Collectivism and the Hills Thursday March 17, 2016

Karl Marx postulated the basic framework which lies at the heart of the left. You have the owners of the means of production, workers who sell their labour, and exploitative relations in the middle. This is the dialectic basis of capitalism which follows slave society and feudalism.

What then happens is a victim position is established, where your only power lies with collective organisation. This is very different from the right – if you consider the aristocracy and business magnates as a crude example – who do not ‘organise’ in any comparable way. They obviously circulate around each other at Eton, Oxbridge, Westminster, and Islington. They fill the executive offices of top newspapers and television: not with a sense of stick together but because of mutual success, marriage, friends, business interests, restaurant habits, and shared power. Whatever you might think about that (and it’s a crude sketch) it’s not the same as organised grievance tribalism which characterises the collectivist left. Cameron, Boris Johnson, Piers Morgan, Camilla Parker-Bowles and their kind do not sit around talking about stick together strategies. I understand the latter does, however, have social relations with at least one newspaper editor.

The other part of this is the vicious resentment if people escape the tribal conditions or have the potential to do so. I experienced this myself. I was hated at school because I was good with words, called posh when I wasn’t, mocked as I played football badly and didn’t know who was the manager of England. On one occasion, a boy kicked a football hard, deliberately, and accurately at my face. It would probably have broken my nose, and would have injured my eyes. On another occasion, I broke my wrist stopping a football when I was in goal. With poignant symbolism, I was then required to undertake a school test for secondary school progression. I did it while supporting my left writing hand with my right. I don’t remember it, but obviously felt no one cared at that school. Certainly the boys didn’t, who pulled my arm around jeering at the pain they caused. The next day my arm was in plaster and I felt a small sense of triumph. I’m not a fake, this is what happened, here is the evidence. They didn’t care. A few years later one of them broke my front teeth.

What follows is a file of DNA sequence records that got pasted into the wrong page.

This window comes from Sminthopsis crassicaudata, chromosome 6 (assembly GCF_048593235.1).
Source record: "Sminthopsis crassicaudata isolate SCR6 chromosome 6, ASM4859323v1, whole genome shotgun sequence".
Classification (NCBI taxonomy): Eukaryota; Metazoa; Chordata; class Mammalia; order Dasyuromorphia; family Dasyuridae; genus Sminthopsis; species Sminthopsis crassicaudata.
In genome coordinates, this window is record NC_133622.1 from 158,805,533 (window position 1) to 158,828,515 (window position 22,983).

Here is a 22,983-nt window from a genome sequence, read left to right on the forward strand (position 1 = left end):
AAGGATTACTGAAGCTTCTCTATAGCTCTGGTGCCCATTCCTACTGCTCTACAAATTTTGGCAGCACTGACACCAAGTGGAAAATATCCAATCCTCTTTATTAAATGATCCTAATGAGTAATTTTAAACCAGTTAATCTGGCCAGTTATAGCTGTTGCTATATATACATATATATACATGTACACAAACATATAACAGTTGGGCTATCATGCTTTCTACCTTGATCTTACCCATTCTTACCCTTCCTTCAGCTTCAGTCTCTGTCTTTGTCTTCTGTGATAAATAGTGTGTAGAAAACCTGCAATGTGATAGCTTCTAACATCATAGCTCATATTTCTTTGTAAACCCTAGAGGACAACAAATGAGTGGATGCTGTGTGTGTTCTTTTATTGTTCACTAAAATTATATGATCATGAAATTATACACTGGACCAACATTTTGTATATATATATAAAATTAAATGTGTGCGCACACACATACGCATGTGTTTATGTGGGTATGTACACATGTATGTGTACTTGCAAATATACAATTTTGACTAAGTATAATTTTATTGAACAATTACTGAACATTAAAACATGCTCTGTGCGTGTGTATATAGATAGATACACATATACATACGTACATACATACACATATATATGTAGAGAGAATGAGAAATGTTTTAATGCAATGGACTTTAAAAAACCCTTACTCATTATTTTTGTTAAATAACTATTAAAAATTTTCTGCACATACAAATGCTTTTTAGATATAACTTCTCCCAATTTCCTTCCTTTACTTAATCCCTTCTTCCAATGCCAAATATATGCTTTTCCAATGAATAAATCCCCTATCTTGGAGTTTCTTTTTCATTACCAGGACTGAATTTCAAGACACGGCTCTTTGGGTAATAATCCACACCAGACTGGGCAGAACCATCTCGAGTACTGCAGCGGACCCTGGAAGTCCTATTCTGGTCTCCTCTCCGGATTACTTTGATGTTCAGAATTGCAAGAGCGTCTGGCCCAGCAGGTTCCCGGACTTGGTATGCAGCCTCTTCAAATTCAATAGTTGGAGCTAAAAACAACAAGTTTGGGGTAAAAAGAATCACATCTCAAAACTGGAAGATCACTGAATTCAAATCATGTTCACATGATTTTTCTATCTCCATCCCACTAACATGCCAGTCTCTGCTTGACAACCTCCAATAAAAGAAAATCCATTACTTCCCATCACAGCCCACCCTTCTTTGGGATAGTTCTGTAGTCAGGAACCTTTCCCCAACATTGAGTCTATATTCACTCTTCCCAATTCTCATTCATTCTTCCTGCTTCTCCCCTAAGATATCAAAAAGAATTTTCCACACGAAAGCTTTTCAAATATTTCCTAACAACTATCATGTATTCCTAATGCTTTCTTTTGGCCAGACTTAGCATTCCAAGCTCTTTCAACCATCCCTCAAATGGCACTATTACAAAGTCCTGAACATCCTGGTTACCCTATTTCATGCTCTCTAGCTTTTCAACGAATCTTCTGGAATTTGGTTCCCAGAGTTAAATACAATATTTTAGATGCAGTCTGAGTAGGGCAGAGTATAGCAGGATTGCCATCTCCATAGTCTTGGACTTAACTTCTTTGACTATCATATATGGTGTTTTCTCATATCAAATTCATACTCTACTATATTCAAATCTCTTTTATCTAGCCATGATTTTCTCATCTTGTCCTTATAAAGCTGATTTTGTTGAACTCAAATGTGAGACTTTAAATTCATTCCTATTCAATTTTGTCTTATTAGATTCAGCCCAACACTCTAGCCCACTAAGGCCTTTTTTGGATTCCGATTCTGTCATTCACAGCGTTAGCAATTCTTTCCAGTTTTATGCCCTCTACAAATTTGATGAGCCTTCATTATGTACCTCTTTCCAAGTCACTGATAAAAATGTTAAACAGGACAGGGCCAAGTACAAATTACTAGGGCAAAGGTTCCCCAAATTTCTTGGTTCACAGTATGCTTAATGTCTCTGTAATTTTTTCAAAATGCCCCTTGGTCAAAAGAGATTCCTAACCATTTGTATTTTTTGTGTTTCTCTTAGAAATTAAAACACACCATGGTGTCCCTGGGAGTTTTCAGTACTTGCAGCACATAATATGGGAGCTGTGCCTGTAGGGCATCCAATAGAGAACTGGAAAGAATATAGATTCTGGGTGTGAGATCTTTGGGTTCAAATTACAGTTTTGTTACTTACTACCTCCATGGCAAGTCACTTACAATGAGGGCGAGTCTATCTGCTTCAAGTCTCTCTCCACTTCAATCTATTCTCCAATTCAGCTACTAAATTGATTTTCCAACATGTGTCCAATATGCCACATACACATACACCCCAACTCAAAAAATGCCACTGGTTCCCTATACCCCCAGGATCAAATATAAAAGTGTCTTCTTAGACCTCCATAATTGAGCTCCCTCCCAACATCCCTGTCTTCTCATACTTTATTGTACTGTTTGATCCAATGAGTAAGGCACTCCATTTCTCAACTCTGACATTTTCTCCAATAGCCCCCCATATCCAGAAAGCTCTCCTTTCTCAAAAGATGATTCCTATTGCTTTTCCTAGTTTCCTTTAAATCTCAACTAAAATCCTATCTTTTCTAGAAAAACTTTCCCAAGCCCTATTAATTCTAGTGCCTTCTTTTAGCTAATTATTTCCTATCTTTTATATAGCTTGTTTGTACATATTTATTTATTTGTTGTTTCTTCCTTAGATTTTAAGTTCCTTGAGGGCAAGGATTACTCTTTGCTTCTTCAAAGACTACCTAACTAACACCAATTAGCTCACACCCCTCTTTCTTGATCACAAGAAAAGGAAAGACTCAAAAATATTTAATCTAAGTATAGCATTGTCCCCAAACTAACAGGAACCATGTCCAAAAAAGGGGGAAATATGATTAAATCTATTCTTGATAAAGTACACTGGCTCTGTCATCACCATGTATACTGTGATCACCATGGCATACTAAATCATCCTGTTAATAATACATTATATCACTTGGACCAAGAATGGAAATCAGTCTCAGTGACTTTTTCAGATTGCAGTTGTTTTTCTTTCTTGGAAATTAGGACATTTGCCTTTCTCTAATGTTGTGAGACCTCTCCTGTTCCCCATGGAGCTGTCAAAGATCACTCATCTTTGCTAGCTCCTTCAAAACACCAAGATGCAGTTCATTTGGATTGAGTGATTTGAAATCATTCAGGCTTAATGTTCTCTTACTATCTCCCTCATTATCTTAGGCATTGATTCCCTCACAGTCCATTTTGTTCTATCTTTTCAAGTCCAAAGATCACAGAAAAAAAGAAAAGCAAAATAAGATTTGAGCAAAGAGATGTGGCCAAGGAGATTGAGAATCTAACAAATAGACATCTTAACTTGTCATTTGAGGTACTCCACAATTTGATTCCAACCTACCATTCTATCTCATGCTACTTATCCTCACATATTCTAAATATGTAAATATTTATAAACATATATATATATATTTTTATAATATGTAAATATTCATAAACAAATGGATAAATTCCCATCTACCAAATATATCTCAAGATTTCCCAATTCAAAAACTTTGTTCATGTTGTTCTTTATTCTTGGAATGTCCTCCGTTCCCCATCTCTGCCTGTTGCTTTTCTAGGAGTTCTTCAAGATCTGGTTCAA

It’s only now, as an adult, I can locate and understand those conflicts and what they signified. In my teens I first heard the phrase, the personal is political. A few years later a girlfriend made a remark about an intimate matter between us – in political terms. Both scenarios were bewildering. Why, in particular, the hatred at school? The political is personal. The opposite is like the Mafia movies when they say “it’s not personal, it’s business.” You know when they say that it is intensely personal. They are using Machiavellian tactics to express it, which usually conclude with violence and murder.

It is this which creates the toxic class consciousness of British society. The personal gets political all the time. You must be part of the oppressed tribe in terms of dress, talk, manners, interests and outlook. I wasn’t. I was bewildered by these experiences: the bitterness I encountered, where it came from, why it was transformed into aggression and a celebration of the mediocre. The bitterness traditionally came from the abuse of masters and factory-owners. That is mostly consigned to the past, replaced by post industrial displacement.

The problem with collectivism is the extent to which it cements your victimhood. I listen to Jeremy Corbyn and almost everything he says traces back to a Marxist exploitation model, while exploiting the emotions of anyone who disagrees. You’re a bad person, an unkind person, a demon, a bully, a this-ist, a that-ist if you disagree with his template. You’re cast into a label. In personal terms – actually – my wrist was broken, my teeth smashed and then, I forgot to say, my disfigurement laughed at. I didn’t fit, because I liked reading. Books are important for so many reasons, one of which is how they are located outside the system. The fluidity of a novel nourishes you because it cannot be defined. Your interpretation is what matters. So called politics does the opposite. So too with religion.